|P is for Practical|
You learn all those things in school; some of them in public/high school, and some of them in university.
1. communicational skills
I had 14 years of formal English language training before I even reached university. I worked on group projects, learned brainstorming techniques, and was forced to deal with general group dynamics long before I hit university. So was everyone educated in my country -- unfortunately, the workforce doesn't just consist of people with the same background and education as the native citizens here. This re-introduces a communications barrier where none existed before. Short of training in every concievable language, there's little that can be done about it, however. It's not the fault of the education system.
2. organizational skills These were formally taught to anyone who wants to take a class in them at my university; they were informally taught by forcing students to organize their time in order to meet workload demands.
3. stamina You've got to be kidding. One of my friends was working up to 80 hour work weeks for Corell during his co-op work terms. He considered it a break from the stresses of school; doing a double major in CS/Applied Math with sufficient grades for grad school had him averaging 4 hours of sleep at night.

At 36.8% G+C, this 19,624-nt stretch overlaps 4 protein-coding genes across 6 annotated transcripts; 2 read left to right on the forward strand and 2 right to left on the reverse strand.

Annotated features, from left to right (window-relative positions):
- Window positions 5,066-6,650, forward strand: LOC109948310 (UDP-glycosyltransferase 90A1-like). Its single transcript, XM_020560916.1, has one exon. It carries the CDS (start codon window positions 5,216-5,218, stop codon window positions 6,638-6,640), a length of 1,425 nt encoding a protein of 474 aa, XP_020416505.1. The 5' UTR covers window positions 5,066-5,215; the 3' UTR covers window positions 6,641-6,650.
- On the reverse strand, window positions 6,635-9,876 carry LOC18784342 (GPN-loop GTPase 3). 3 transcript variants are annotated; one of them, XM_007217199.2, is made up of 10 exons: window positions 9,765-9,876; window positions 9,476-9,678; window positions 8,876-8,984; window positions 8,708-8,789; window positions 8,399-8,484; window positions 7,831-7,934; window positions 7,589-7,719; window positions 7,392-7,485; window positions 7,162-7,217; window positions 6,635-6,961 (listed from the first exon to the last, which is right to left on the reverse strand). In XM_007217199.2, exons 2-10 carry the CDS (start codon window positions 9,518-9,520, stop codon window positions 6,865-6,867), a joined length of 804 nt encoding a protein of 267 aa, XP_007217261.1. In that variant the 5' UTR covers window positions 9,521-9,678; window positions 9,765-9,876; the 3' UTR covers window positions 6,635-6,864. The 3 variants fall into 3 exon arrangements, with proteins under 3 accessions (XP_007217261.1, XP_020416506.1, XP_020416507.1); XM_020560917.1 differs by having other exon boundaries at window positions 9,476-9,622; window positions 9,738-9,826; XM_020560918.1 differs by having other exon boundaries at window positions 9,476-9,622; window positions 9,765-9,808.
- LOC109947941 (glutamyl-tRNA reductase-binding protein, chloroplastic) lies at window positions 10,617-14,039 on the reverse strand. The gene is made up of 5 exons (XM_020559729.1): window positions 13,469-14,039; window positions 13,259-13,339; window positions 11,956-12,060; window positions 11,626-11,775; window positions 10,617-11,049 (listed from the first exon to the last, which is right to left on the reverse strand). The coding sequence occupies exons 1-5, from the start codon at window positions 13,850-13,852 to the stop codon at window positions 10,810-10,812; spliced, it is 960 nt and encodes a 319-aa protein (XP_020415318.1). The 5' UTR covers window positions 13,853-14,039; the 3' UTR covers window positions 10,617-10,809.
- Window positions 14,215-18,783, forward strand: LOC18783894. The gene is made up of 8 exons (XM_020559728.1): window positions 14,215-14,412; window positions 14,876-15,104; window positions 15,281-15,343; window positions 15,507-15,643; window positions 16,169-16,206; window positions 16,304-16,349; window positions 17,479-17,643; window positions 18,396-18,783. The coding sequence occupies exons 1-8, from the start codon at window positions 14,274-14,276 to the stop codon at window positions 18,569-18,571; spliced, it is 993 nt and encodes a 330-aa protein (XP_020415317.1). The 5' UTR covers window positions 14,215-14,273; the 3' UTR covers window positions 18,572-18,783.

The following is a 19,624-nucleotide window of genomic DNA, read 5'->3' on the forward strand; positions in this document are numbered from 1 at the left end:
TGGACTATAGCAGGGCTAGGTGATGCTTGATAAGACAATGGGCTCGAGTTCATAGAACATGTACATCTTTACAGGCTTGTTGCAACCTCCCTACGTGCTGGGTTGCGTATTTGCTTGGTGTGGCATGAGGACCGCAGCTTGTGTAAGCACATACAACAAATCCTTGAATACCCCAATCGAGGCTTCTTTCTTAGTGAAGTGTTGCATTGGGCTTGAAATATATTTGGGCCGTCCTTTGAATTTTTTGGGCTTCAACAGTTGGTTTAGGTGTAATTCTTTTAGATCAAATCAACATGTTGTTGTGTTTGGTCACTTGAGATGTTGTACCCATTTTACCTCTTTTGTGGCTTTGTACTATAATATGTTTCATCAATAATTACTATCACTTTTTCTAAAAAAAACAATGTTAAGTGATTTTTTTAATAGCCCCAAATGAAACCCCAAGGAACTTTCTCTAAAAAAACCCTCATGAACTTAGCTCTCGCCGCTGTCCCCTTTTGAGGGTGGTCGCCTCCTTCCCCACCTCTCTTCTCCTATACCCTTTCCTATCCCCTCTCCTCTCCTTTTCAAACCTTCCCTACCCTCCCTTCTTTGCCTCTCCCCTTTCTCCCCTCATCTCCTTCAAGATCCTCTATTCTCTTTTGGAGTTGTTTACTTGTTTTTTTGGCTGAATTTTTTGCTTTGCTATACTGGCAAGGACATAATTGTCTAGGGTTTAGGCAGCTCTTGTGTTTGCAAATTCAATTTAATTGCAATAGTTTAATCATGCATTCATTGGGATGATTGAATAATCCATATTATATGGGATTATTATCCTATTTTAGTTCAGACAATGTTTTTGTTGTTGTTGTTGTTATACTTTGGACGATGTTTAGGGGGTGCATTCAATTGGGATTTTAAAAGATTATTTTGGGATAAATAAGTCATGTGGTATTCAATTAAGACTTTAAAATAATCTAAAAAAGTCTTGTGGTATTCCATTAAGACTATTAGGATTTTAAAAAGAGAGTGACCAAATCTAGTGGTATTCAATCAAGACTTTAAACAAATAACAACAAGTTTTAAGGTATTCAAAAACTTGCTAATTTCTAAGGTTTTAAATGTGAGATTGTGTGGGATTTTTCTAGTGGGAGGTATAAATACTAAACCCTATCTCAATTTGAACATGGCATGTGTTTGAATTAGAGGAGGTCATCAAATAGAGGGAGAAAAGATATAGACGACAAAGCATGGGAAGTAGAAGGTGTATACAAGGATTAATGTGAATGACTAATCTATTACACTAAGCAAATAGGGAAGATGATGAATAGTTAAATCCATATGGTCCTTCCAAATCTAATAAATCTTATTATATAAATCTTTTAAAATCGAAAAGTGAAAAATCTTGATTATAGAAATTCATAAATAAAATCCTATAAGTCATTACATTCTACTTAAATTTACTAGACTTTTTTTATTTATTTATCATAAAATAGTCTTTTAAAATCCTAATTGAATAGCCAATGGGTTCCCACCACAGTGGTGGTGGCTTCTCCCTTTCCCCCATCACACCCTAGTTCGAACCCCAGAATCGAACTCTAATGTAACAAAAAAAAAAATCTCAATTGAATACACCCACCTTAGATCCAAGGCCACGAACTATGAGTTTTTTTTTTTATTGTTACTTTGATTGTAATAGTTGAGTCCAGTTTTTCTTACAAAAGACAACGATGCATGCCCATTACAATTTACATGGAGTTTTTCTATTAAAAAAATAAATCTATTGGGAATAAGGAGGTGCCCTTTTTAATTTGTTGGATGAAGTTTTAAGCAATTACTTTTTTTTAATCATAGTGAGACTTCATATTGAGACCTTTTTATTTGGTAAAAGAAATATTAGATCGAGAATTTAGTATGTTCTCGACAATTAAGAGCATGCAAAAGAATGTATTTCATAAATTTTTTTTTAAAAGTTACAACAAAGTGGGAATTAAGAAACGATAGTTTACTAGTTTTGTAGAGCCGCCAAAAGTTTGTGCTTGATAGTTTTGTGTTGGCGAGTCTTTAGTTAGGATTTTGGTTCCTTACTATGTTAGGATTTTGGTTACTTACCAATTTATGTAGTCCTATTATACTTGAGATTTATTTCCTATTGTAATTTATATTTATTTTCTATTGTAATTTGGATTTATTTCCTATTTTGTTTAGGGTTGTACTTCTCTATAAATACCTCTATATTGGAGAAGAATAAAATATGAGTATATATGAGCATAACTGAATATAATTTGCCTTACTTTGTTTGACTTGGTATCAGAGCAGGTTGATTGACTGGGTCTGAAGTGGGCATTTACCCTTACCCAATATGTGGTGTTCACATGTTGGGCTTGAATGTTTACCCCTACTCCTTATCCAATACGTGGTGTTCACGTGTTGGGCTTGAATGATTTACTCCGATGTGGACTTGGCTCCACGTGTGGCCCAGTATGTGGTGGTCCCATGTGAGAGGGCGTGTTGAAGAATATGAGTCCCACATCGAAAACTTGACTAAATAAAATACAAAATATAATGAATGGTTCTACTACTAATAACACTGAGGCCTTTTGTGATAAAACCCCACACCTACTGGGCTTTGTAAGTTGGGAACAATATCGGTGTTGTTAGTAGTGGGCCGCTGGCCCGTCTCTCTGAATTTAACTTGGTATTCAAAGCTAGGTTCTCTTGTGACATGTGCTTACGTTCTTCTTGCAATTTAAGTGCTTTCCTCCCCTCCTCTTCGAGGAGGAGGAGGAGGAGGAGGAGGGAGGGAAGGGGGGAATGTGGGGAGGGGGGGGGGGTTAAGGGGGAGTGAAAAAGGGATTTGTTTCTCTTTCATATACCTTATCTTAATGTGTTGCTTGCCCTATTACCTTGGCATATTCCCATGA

4. appropriate dressing This is an interview question, not a cultural absolute, and it's taught in the interview skills handout that you learn in a decent co-op university. Some places have a strict dress code where programmers wear a suit every day; other places, they wear t-shirts and jeans. Wearing the wrong attire in either environment is a cultural faux-pas.
A decent education teaches you all of those things.